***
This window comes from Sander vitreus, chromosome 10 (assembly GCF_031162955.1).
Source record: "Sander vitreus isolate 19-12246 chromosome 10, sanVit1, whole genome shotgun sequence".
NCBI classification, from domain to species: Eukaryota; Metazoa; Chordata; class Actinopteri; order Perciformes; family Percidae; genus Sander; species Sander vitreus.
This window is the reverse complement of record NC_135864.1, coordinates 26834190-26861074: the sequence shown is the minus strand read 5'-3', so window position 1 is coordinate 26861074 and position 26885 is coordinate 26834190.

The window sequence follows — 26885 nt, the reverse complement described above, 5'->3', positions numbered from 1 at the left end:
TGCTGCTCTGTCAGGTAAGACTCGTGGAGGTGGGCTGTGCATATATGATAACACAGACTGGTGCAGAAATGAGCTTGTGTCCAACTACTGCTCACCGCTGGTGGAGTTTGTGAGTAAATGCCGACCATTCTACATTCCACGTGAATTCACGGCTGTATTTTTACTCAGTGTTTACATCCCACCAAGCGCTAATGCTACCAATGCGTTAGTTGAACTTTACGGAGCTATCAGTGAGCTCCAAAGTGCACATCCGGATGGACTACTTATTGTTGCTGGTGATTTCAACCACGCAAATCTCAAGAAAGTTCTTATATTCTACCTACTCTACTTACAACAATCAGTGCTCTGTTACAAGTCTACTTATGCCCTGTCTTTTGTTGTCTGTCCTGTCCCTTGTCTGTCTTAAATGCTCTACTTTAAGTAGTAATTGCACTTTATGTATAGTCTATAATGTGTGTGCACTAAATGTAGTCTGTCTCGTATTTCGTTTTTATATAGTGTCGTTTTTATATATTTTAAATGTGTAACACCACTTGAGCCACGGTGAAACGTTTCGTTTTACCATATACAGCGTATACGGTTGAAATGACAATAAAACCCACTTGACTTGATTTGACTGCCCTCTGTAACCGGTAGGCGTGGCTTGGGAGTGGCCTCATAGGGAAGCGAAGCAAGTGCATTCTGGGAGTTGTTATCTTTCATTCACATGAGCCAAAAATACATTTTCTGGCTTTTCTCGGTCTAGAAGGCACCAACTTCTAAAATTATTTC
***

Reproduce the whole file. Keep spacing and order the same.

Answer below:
This window comes from Sander vitreus, chromosome 10 (assembly GCF_031162955.1).
Source record: "Sander vitreus isolate 19-12246 chromosome 10, sanVit1, whole genome shotgun sequence".
NCBI classification, from domain to species: Eukaryota; Metazoa; Chordata; class Actinopteri; order Perciformes; family Percidae; genus Sander; species Sander vitreus.
This window is the reverse complement of record NC_135864.1, coordinates 26834190-26861074: the sequence shown is the minus strand read 5'-3', so window position 1 is coordinate 26861074 and position 26885 is coordinate 26834190.

The window sequence follows — 26885 nt, the reverse complement described above, 5'->3', positions numbered from 1 at the left end:
TGCTGCTCTGTCAGGTAAGACTCGTGGAGGTGGGCTGTGCATATATGATAACACAGACTGGTGCAGAAATGAGCTTGTGTCCAACTACTGCTCACCGCTGGTGGAGTTTGTGAGTAAATGCCGACCATTCTACATTCCACGTGAATTCACGGCTGTATTTTTACTCAGTGTTTACATCCCACCAAGCGCTAATGCTACCAATGCGTTAGTTGAACTTTACGGAGCTATCAGTGAGCTCCAAAGTGCACATCCGGATGGACTACTTATTGTTGCTGGTGATTTCAACCACGCAAATCTCAAGAAAGTTCTTATATTCTACCTACTCTACTTACAACAATCAGTGCTCTGTTACAAGTCTACTTATGCCCTGTCTTTTGTTGTCTGTCCTGTCCCTTGTCTGTCTTAAATGCTCTACTTTAAGTAGTAATTGCACTTTATGTATAGTCTATAATGTGTGTGCACTAAATGTAGTCTGTCTCGTATTTCGTTTTTATATAGTGTCGTTTTTATATATTTTAAATGTGTAACACCACTTGAGCCACGGTGAAACGTTTCGTTTTACCATATACAGCGTATACGGTTGAAATGACAATAAAACCCACTTGACTTGATTTGACTGCCCTCTGTAACCGGTAGGCGTGGCTTGGGAGTGGCCTCATAGGGAAGCGAAGCAAGTGCATTCTGGGAGTTGTTATCTTTCATTCACATGAGCCAAAAATACATTTTCTGGCTTTTCTCGGTCTAGAAGGCACCAACTTCTAAAATTATTTC